## Organisers:

## Time:

## Venue:

We present algorithmic applications of an approximate version of Caratheodory's theorem.

Speaker:

Gunjan Kumar, TIFR

Friday, 7 October 2016, 16:00 to 17:30

We present algorithmic applications of an approximate version of Caratheodory's theorem.

Speaker:

Anamay Tengse, TIFR

Friday, 30 September 2016, 16:00 to 17:30

The max-coloring problem is to compute a legal coloring of the vertices of a graph $G=(V,E)$ with vertex weights $w$ such that $sum^k_{i=1} max_{v \in C_i} w(v_i)$ is minimized, where $C_1, \ldots ,C_k$ are the various color classes.

Speaker:

Sagnik Mukhopadhyay, TIFR

Friday, 16 September 2016, 16:00 to 17:30

One of the basic questions in complexity theory is how the complexity of computing $k$ instances of a function relates to the complexity of computing a single instance.

Speaker:

Prerona Chatterjee, TIFR

Friday, 9 September 2016, 16:00 to 17:30

The compactness theorem states that there is a model for an infinite set S of propositional formulas, if and only if, there is a model for every finite subset of S.

Speaker:

Anand Deo, TIFR

Friday, 2 September 2016, 16:00 to 17:30

The Brownian motion is one of the most interesting and useful of all Stochastic Processes. It has an enormous range of applications ranging from physics (Einstein) to finance (starting with Bachelier).

Speaker:

Suhail Sherif, TIFR

Friday, 29 July 2016, 16:00 to 17:30

One of the famous open problems in randomized query complexity is the composition question: Is R(f o g) = Omega(R(f)R(g)) for all boolean functions f and g.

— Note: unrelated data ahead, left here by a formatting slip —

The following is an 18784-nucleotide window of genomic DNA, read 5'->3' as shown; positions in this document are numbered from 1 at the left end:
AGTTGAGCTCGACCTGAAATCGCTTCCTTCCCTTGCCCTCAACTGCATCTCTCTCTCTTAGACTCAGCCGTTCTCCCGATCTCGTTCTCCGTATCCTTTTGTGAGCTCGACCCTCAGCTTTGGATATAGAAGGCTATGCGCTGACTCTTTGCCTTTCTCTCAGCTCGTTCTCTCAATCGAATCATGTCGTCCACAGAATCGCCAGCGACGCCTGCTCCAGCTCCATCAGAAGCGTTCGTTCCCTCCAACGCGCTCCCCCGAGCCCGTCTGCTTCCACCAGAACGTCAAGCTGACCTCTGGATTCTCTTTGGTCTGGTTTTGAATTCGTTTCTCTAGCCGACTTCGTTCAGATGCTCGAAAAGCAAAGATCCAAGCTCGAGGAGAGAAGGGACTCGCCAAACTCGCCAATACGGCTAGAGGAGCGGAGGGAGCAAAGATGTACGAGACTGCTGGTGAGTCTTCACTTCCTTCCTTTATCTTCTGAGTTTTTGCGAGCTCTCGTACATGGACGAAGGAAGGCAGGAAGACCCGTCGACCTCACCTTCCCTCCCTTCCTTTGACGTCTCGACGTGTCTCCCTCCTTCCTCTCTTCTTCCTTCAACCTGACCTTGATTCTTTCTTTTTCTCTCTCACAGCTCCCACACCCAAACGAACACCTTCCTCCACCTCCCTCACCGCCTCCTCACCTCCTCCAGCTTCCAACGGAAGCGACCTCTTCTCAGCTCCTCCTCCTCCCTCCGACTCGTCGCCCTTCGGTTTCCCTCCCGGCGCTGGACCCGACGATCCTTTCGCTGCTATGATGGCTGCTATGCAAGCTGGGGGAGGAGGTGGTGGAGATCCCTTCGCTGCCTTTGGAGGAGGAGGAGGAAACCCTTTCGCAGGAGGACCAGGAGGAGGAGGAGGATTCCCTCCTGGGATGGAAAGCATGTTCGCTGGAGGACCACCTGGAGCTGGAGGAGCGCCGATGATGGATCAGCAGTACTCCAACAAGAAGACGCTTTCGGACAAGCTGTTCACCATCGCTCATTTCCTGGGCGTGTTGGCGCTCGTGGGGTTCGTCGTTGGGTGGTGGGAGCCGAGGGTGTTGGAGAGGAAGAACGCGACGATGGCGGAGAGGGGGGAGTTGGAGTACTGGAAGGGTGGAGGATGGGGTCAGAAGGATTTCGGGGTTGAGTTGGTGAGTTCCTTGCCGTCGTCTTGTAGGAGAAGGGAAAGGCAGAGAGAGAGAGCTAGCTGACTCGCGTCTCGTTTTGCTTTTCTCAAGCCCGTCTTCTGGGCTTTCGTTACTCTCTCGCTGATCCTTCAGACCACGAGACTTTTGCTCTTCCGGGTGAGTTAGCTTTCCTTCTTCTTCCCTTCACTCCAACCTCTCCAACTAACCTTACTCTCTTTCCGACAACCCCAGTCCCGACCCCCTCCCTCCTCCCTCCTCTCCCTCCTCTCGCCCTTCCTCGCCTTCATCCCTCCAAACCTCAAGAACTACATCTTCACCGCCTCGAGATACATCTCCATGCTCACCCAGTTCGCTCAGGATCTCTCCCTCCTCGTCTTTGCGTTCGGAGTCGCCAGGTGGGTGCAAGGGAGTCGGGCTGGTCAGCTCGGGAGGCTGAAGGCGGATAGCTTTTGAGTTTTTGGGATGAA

Aditya Potukuchi

Friday, 22 July 2016, 16:00 to 17:30

In this talk, I would like to attempt to give a brief glimpse at and around the recent developments related to the Cap Sets problem:

Speaker:

Anamay Tengse, TIFR

Friday, 15 July 2016, 16:00 to 17:30

In this talk, we will discuss subcubic equivalence between the following problems:

Speaker:

Tulasi mohan Molli, TIFR

Friday, 8 July 2016, 16:00 to 17:30

In this talk we will see an efficient parallel algorithm for the Bipartite Perfect Matching problem (BPM) due to Fenner, Gurjar and Thierauf. The Perfect Matching problem (PM) is to decide whether a given graph has a perfect matching.

Speaker:

Sarat Babu Moka, TIFR

Friday, 24 June 2016, 16:00 to 17:30

Let X_1, X_2, ... ,X_n be, possibly dependent, [0,1]-valued random variables. The following question is important: What is a sharp upper bound on the probability that their sum is significantly larger (or significantly smaller) than their mean?